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UBC Theses and Dissertations

The importance of activating student prior knowledge : elementary teachers' spontaneous and cued identifications of key concepts in narrative prose Tonski, Jean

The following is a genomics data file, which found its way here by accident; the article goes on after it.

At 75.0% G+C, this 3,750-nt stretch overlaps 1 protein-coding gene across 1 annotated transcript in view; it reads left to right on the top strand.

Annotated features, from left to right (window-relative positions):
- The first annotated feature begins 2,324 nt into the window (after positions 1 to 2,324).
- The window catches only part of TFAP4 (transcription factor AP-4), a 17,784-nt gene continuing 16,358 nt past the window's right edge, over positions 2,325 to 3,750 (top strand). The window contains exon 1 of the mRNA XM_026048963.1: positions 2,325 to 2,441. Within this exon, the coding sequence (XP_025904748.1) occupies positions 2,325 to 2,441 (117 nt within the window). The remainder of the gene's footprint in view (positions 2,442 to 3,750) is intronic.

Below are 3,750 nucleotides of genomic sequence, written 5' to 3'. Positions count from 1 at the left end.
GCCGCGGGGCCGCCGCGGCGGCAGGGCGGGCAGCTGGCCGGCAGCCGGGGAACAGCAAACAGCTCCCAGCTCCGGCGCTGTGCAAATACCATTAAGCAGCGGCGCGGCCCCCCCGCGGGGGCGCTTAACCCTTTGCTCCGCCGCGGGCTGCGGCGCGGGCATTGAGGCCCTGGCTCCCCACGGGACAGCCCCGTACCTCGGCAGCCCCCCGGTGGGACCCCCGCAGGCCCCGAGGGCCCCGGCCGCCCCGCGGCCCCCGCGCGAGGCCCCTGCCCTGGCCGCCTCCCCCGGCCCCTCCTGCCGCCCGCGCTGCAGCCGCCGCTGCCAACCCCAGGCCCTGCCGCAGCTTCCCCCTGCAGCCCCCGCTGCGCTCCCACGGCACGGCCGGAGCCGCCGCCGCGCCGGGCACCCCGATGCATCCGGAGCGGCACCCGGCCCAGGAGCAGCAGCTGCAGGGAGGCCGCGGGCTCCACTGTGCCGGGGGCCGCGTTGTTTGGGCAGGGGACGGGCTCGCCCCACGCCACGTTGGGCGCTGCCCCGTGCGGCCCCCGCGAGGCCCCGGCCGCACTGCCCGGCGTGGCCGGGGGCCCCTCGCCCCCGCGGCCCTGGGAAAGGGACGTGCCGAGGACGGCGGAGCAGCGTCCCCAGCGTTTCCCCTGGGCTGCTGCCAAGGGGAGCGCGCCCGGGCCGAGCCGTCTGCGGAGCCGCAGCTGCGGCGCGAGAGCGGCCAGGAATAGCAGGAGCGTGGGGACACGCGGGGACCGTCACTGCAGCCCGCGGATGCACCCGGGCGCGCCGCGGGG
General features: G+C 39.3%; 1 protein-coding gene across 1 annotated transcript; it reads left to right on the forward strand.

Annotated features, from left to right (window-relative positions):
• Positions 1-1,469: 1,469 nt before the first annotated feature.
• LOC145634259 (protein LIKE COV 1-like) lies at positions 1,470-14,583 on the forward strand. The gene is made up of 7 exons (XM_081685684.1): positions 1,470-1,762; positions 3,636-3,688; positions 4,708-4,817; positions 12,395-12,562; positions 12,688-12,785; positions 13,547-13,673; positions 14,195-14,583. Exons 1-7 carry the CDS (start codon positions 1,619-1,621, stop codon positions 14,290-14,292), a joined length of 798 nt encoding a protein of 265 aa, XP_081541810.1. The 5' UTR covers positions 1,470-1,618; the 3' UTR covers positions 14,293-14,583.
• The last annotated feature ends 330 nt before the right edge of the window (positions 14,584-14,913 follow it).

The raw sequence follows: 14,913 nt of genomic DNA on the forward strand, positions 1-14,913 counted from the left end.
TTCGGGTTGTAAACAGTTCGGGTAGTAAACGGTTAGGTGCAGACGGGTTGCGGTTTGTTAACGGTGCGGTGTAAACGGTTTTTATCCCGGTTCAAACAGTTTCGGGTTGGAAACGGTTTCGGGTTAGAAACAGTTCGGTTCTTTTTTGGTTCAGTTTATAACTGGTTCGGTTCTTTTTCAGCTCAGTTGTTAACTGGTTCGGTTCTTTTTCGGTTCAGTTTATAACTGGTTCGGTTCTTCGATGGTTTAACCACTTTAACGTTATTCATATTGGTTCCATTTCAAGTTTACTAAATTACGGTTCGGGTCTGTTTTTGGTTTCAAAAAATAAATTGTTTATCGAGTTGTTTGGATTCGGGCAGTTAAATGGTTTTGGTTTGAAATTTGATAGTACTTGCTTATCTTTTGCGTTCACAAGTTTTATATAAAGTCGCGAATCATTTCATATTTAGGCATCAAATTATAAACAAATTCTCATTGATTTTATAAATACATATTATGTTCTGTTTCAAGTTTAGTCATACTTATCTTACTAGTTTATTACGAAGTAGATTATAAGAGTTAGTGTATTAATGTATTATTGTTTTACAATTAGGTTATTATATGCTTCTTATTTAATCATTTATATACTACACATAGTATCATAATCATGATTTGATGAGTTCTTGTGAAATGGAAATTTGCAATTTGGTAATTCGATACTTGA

Elementary teachers' spontaneous (unaided) and cued identifications of key concepts in narrative prose were examined. Measures of the influences of exposure to research and attitudes toward the importance of prior knowledge on their cued identifications were investigated. Data were analyzed to determine the degree to which elementary teachers identified cued key concepts and primary teachers' identifications were compared to those of intermediate teachers. Separate and combined measures of teachers' exposure to reading research and attitudes were compared to their cued key concept identifications. A post hoc exploratory content analysis of the spontaneous key concept identifications was undertaken to discover possible patterns or phenomena in the data. Results of the analyses of cued concept identifications indicated: a) teachers were unable to successfully identify key concepts in narrative prose; b) there were no significant differences between primary and intermediate teachers' identifications; and c) exposure to reading research and attitudes towards the importance and use of prior knowledge and concept development influenced teachers' ability to identify key concepts. An examination of spontaneous key concept identifications showed that: a) there was a lack of teacher consensus as to definition of a key concept; and b) teachers were unable to identify passage-relevant key concepts when left to their own resources.

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